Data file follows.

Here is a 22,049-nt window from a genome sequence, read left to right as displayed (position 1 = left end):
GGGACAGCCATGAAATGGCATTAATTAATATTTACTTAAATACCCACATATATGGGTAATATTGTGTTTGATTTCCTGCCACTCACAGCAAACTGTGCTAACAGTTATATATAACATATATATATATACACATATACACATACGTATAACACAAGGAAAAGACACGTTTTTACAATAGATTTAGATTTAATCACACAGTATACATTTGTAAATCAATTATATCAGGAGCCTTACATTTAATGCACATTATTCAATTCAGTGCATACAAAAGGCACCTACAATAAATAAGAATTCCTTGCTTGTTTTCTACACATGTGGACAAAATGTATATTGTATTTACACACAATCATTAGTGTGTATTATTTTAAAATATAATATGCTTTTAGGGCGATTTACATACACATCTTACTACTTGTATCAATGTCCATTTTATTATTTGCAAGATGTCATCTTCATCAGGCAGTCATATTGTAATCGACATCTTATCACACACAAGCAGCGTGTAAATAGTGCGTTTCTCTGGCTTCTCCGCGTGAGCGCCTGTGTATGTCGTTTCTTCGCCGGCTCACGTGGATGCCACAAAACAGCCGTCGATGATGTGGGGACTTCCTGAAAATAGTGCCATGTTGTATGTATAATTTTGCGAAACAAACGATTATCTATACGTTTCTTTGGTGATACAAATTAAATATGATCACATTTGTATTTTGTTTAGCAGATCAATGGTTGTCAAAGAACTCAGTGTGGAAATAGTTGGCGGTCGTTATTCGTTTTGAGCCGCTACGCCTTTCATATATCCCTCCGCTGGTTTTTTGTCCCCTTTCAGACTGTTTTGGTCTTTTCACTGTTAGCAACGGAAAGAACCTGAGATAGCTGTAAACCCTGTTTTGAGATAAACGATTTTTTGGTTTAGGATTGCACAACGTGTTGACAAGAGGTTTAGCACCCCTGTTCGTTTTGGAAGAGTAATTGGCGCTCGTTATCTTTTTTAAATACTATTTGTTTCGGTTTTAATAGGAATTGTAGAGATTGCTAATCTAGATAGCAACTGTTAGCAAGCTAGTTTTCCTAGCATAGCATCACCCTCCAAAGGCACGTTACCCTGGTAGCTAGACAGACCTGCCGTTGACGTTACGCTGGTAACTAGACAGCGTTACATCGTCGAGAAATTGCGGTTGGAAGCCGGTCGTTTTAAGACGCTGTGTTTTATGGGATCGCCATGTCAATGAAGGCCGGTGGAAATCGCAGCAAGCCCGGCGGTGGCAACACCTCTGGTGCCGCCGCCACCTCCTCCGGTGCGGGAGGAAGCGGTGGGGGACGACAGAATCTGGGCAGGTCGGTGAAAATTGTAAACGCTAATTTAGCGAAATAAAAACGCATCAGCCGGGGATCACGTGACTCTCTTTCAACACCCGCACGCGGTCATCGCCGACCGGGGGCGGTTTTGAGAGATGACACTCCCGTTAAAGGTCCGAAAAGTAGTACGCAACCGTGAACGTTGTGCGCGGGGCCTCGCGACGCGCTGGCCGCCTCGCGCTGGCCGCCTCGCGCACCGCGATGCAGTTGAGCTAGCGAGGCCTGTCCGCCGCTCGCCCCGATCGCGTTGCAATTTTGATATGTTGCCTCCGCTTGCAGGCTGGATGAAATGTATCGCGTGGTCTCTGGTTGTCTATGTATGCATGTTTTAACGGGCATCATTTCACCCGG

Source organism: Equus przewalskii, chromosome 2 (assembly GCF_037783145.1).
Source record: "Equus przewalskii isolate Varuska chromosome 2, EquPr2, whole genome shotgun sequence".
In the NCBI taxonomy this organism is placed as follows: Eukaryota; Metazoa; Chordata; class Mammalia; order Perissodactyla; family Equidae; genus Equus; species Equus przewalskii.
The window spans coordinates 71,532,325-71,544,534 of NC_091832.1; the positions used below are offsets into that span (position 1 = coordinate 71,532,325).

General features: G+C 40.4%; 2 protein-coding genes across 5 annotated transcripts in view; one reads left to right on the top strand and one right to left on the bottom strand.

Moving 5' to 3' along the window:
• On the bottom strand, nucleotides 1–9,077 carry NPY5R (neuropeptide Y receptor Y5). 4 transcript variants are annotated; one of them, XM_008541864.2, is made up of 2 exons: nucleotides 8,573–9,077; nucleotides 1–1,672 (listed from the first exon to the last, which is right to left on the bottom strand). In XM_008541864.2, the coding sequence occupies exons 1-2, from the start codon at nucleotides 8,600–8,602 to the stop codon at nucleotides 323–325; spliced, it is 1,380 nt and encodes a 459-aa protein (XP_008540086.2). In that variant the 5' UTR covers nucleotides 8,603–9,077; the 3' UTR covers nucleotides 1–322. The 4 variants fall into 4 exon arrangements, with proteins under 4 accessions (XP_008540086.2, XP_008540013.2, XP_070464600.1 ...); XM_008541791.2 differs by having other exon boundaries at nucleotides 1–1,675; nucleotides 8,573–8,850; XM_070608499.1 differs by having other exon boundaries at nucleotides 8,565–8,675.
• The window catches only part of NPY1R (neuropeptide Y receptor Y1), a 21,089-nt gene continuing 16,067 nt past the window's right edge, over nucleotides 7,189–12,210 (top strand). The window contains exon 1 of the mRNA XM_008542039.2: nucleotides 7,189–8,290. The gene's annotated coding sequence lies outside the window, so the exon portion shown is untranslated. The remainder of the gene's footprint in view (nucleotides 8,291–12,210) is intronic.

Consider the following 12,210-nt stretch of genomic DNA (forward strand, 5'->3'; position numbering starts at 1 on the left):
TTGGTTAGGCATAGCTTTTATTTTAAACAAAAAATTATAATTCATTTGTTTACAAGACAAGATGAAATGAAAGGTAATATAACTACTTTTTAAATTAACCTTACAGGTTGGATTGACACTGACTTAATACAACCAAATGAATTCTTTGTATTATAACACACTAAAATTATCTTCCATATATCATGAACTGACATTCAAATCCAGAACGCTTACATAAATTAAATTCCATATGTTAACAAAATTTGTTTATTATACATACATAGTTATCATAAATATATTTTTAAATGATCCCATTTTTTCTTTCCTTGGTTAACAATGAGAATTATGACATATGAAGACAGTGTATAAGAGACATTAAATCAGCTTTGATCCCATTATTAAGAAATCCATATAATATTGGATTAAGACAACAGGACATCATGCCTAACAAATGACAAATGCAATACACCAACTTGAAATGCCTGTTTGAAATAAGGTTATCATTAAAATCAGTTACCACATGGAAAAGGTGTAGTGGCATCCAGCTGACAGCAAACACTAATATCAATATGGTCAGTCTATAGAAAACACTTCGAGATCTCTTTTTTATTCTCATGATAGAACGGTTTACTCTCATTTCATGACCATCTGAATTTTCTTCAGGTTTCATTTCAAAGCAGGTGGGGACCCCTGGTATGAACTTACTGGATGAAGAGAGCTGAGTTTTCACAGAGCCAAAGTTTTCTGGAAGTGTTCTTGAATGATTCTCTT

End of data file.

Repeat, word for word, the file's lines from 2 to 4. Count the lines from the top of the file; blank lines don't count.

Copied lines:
GGGACAGCCATGAAATGGCATTAATTAATATTTACTTAAATACCCACATATATGGGTAATATTGTGTTTGATTTCCTGCCACTCACAGCAAACTGTGCTAACAGTTATATATAACATATATATATATACACATATACACATACGTATAACACAAGGAAAAGACACGTTTTTACAATAGATTTAGATTTAATCACACAGTATACATTTGTAAATCAATTATATCAGGAGCCTTACATTTAATGCACATTATTCAATTCAGTGCATACAAAAGGCACCTACAATAAATAAGAATTCCTTGCTTGTTTTCTACACATGTGGACAAAATGTATATTGTATTTACACACAATCATTAGTGTGTATTATTTTAAAATATAATATGCTTTTAGGGCGATTTACATACACATCTTACTACTTGTATCAATGTCCATTTTATTATTTGCAAGATGTCATCTTCATCAGGCAGTCATATTGTAATCGACATCTTATCACACACAAGCAGCGTGTAAATAGTGCGTTTCTCTGGCTTCTCCGCGTGAGCGCCTGTGTATGTCGTTTCTTCGCCGGCTCACGTGGATGCCACAAAACAGCCGTCGATGATGTGGGGACTTCCTGAAAATAGTGCCATGTTGTATGTATAATTTTGCGAAACAAACGATTATCTATACGTTTCTTTGGTGATACAAATTAAATATGATCACATTTGTATTTTGTTTAGCAGATCAATGGTTGTCAAAGAACTCAGTGTGGAAATAGTTGGCGGTCGTTATTCGTTTTGAGCCGCTACGCCTTTCATATATCCCTCCGCTGGTTTTTTGTCCCCTTTCAGACTGTTTTGGTCTTTTCACTGTTAGCAACGGAAAGAACCTGAGATAGCTGTAAACCCTGTTTTGAGATAAACGATTTTTTGGTTTAGGATTGCACAACGTGTTGACAAGAGGTTTAGCACCCCTGTTCGTTTTGGAAGAGTAATTGGCGCTCGTTATCTTTTTTAAATACTATTTGTTTCGGTTTTAATAGGAATTGTAGAGATTGCTAATCTAGATAGCAACTGTTAGCAAGCTAGTTTTCCTAGCATAGCATCACCCTCCAAAGGCACGTTACCCTGGTAGCTAGACAGACCTGCCGTTGACGTTACGCTGGTAACTAGACAGCGTTACATCGTCGAGAAATTGCGGTTGGAAGCCGGTCGTTTTAAGACGCTGTGTTTTATGGGATCGCCATGTCAATGAAGGCCGGTGGAAATCGCAGCAAGCCCGGCGGTGGCAACACCTCTGGTGCCGCCGCCACCTCCTCCGGTGCGGGAGGAAGCGGTGGGGGACGACAGAATCTGGGCAGGTCGGTGAAAATTGTAAACGCTAATTTAGCGAAATAAAAACGCATCAGCCGGGGATCACGTGACTCTCTTTCAACACCCGCACGCGGTCATCGCCGACCGGGGGCGGTTTTGAGAGATGACACTCCCGTTAAAGGTCCGAAAAGTAGTACGCAACCGTGAACGTTGTGCGCGGGGCCTCGCGACGCGCTGGCCGCCTCGCGCTGGCCGCCTCGCGCACCGCGATGCAGTTGAGCTAGCGAGGCCTGTCCGCCGCTCGCCCCGATCGCGTTGCAATTTTGATATGTTGCCTCCGCTTGCAGGCTGGATGAAATGTATCGCGTGGTCTCTGGTTGTCTATGTATGCATGTTTTAACGGGCATCATTTCACCCGG

Source organism: Equus przewalskii, chromosome 2 (assembly GCF_037783145.1).
Source record: "Equus przewalskii isolate Varuska chromosome 2, EquPr2, whole genome shotgun sequence".